The More Things Change, the More They Stay the Same: The Safety Net, Living Arrangements, and Poverty in the Great Recession

From Marianne Bitler and Hilary Hoynes:

Much attention has been given to the large increase in safety net spending, particularly in Unemployment Insurance and Food Stamps, during the Great Recession. In this paper we examine the relationship between poverty, the social and private safety net, and business cycles historically and test whether there has been a significant change in this relationship during the Great Recession. We explore the mediating role played by six core safety net programs-including Food Stamps, cash welfare (AFDC/TANF), the Earned Income Tax Credit, Unemployment Insurance, and disability benefits (Supplemental Security Income and Social Security Disability Income)-in buffering families from negative economic shocks. This analysis yields several important findings. First, the relationship between unemployment and official cash poverty remained remarkably consistent with historical patterns during the Great Recession. However, our more expansive alternative poverty measure shows that, if anything, the cyclicality of poverty has increased in the current period. Second, the safety net programs receiving the most attention through the Great Recession (Food Stamps and UI) exhibit adjustments very consistent with their behavior during previous historical cycles. The most dramatic change in the safety net is the post-welfare reform decline of cash assistance in providing protection for the most disadvantaged. Third, changes in living arrangements are modest and for the most part in line with prior cycles. Thus on balance we find, as our title suggests, that despite the attention to the apparent differences in the responses of the private and social safety nets in the Great Recession, the relationship between cycles and economic well-being are as we would have predicted from the historical patterns.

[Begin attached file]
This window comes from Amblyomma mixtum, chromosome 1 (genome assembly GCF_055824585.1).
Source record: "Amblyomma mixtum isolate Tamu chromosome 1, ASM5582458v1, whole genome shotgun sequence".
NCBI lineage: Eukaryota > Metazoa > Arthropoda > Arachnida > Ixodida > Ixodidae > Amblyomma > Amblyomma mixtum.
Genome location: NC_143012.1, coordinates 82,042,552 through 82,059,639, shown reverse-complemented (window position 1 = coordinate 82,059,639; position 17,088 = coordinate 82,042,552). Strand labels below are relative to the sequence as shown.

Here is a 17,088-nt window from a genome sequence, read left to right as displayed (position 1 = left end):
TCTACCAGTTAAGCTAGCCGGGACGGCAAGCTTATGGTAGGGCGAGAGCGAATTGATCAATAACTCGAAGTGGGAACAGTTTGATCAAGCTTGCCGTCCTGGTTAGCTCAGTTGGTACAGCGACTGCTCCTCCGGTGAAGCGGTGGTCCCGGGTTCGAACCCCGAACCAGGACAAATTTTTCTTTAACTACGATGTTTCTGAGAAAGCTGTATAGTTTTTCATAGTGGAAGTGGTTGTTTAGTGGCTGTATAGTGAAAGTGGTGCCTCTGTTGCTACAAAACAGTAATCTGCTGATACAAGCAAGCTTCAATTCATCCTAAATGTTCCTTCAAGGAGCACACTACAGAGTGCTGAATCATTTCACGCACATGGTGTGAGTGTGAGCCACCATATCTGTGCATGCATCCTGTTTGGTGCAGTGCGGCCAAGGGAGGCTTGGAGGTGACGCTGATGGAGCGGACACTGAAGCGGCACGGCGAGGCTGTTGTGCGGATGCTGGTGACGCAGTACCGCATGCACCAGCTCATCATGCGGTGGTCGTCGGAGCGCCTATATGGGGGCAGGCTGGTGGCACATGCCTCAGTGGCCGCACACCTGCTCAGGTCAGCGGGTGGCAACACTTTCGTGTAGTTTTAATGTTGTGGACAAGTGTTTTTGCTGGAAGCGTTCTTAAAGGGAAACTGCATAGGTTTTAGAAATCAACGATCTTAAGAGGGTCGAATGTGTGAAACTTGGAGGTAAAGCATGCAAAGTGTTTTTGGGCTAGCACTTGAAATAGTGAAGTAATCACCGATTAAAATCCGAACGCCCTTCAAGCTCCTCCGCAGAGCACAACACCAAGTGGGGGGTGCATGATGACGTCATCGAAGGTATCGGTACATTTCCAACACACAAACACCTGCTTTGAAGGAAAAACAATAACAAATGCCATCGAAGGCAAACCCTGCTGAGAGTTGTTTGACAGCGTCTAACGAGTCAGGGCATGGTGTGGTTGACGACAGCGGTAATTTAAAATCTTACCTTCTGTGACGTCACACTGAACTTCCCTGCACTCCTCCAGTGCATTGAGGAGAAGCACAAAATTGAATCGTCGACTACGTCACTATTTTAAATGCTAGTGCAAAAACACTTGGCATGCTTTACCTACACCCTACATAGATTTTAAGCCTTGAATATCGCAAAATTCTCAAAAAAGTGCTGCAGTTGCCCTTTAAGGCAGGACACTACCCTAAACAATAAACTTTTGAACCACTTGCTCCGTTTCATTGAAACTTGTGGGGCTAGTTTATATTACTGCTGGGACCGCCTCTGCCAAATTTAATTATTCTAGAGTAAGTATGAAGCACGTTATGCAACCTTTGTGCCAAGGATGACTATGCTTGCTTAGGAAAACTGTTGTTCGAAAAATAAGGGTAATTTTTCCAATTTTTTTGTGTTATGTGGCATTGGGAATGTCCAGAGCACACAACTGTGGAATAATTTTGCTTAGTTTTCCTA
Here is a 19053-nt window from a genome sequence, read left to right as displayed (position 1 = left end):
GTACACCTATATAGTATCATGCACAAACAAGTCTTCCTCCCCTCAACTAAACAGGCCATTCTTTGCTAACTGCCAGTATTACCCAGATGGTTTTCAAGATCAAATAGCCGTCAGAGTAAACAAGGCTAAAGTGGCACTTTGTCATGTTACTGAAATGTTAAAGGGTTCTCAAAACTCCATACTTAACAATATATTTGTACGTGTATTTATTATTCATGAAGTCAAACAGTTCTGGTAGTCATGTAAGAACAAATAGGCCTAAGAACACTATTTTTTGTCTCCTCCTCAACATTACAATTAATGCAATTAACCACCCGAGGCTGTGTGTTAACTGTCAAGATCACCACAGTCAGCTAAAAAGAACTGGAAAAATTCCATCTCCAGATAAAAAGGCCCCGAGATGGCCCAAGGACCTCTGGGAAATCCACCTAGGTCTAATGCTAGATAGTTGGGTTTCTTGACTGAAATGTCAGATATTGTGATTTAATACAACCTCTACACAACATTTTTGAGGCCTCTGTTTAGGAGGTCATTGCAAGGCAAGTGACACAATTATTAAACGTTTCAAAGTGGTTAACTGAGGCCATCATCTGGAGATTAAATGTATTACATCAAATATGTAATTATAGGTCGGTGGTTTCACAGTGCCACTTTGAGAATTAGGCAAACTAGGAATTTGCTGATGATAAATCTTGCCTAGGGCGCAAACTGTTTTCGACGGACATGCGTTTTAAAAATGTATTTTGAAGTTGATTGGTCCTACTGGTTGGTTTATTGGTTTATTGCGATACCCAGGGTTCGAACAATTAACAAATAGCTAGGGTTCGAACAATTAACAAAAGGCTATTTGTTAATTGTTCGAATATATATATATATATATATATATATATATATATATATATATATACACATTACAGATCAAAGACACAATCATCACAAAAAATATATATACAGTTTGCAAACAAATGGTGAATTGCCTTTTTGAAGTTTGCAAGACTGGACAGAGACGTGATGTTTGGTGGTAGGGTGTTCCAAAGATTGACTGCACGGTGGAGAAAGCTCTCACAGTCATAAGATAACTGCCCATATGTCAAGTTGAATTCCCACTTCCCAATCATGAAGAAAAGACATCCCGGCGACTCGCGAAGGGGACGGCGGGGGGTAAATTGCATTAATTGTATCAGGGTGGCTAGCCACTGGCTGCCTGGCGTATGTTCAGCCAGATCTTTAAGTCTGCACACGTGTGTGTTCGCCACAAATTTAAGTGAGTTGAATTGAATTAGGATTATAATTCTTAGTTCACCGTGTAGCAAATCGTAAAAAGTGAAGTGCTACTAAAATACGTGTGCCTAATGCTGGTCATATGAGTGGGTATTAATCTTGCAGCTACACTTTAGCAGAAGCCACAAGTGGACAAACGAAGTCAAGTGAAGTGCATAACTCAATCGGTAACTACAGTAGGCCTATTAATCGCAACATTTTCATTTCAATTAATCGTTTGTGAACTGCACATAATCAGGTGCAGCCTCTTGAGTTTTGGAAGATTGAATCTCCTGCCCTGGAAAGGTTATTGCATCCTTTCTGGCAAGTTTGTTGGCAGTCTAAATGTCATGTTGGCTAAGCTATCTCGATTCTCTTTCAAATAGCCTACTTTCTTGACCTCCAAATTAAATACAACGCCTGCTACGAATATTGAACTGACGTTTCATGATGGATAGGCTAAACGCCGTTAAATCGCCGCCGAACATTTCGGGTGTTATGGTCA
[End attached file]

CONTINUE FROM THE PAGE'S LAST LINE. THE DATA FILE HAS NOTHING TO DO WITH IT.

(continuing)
About ozidar

I'm an Assistant Professor of Economics at the University of Chicago Booth School of Business and a Faculty Research Fellow at National Bureau of Economic Research. You can follow me on twitter @omzidar.
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